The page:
In the Boulder Basin of Lake Mead, the lower water level has connected former islands like Saddle Island to the shoreline. The National Park Service has also moved marinas to the new shoreline or new sites, such as moving Las Vegas Bay marina to Hemenway Harbor. (Image by Jesse Allen, based on data provided by the Landsat 7 Science Team)

Graph of Annual Lake Mead Water Levels


Ninety-six percent of the water flowing into Lake Mead comes from snowmelt that drains into the Colorado River. Early spring melt sends water surging through the river and into Lake Powell. Water released from Lake Powell then flows through the Grand Canyon and into Lake Mead. The lake level is typically highest in early spring and lowest in mid- to late summer when irrigation needs have spiked and drawn down the water levels.


Since Hoover Dam was completed in the 1930s, Lake Mead has suffered three major droughts. In 1955 the elevation of the lake surface dropped to almost 1100 feet, but recovered to normal levels within a year. In 1964 the level dropped below 1100 feet, and took a decade to recover. (Graph by Robert Simmon, based on data provided by the U.S. Bureau of Reclamation)

Graph of Monthly Lake Mead Water Levels


Water flows out of Lake Mead at roughly the same rate from year to year (though irrigation demand fluctuates with rainfall). Inflow depends on release from Lake Powell. In years with much less snow, as has been the case in the past several years, Lake Powell releases only the minimum flow rate required by law. This inflow from Lake Powell is less than the outflow from Lake Mead, and water levels in Lake Mead will continue to decrease until the next heavy snow season. A Drought Emergency might well be declared before next spring’s influx of snowmelt.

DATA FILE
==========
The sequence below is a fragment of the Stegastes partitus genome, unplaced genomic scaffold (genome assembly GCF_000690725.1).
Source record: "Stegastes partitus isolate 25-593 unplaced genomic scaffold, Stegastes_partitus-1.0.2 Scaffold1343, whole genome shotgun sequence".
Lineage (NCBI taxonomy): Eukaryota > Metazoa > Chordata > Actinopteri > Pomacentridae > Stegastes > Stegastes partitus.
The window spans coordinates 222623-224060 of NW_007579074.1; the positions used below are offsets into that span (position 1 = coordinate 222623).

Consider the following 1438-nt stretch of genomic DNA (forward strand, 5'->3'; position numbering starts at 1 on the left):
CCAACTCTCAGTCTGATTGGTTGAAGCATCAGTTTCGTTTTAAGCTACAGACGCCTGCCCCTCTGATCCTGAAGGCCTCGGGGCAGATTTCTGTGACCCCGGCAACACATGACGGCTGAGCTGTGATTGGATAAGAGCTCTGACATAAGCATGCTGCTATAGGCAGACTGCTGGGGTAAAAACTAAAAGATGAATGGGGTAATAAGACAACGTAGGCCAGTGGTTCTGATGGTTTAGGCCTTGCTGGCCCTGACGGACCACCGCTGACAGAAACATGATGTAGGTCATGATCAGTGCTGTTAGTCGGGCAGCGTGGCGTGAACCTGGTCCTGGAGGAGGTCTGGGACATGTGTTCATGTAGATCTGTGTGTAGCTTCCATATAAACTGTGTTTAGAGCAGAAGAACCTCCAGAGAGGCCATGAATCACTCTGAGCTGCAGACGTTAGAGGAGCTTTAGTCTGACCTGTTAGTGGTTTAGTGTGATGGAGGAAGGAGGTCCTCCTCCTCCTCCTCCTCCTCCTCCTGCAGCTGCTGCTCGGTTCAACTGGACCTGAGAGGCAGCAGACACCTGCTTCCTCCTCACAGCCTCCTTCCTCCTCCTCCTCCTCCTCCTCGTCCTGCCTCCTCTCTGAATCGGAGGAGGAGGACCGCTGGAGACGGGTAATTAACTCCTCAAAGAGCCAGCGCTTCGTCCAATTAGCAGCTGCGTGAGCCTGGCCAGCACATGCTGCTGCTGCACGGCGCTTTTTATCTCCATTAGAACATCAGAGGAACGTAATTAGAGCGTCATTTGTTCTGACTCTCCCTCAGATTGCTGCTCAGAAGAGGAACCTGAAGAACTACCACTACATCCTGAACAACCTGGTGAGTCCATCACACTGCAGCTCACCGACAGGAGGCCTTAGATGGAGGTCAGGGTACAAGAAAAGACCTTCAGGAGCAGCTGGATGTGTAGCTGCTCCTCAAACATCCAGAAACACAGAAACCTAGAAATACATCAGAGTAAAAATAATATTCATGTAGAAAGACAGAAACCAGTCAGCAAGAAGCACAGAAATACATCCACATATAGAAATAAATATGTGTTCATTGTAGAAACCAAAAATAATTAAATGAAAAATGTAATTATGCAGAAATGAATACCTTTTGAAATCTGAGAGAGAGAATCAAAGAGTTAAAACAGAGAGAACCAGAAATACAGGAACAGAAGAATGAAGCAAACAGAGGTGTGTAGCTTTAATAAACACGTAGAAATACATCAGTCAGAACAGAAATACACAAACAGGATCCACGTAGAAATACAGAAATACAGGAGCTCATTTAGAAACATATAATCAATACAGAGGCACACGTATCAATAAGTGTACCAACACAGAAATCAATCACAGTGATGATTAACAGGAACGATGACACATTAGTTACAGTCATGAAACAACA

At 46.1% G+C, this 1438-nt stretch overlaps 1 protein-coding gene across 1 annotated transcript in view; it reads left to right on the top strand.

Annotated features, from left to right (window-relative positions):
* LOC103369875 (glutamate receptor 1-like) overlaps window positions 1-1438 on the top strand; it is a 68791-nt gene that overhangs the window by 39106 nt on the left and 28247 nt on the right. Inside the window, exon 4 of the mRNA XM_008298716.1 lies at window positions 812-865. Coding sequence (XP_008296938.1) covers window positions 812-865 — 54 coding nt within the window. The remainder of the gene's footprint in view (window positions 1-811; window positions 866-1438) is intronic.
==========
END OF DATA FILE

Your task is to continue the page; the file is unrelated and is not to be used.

The retreat in the water level in Lake Mead has forced changes in the recreational services within the park; for example, National Park Service Rangers have moved the Las Vegas Bay Marina and Lake Mead Ferry Service to Hemenway Harbor to keep them functional and in the water. Marinas elsewhere around the lake’s edge have had to migrate down the shoreline. It is estimated that each twenty feet in water-level change costs the National Park Service around $6 million. Rangers are also rediscovering roads and boat ramps built during the severe dry spell in the mid-1960s when the water levels were last this low. In the forty years since, the locations of these features were forgotten after they were submerged.

The change in the water level in the lake, while dramatic, is not yet cause for great concern. Boats on the lake have a new set of navigational hazards to face, many of them are unnamed reefs and other obstacles which were previously in deep enough water not to pose a collision risk. But the low levels of the lake are not unprecedented, as the lake levels underwent a similar decrease in the 1960s. Sufficient water remains to meet irrigation and residential needs. Lake Mead is still a huge lake with enough water for the many recreational opportunities for the eight to ten million people who visit it each year. Fluctuations in the lake level are a natural part of its operations. Nevertheless, the sustained dry spell will need to end before the lake’s level returns to more historically normal elevations. Unfortunately for water planners in the region, it is difficult to predict how long this might take. During a drought in the late 1950s, water levels returned to normal within a year. However, it took the lake almost ten years to recover from the record low levels of 1965. Water managers are keeping a careful eye on climate predictions to tell how soon the lake may recover. Meanwhile, satellites like Landsat will be watching for changes in water level that signal the progress of Lake Mead’s recovery.


Lake Mead’s water level varies on a regular basis throughout the year. Melting snow raises the lake in the spring, while evaporation and siphoning of irrigation water lowers the level in summer. Since 2000, meltwater has raised the lake’s surface only one or two feet each spring, while summer water use has lowerd the level about 20 feet each year. (Graph by Robert Simmon, based on data provided by the U.S. Bureau of Reclamation)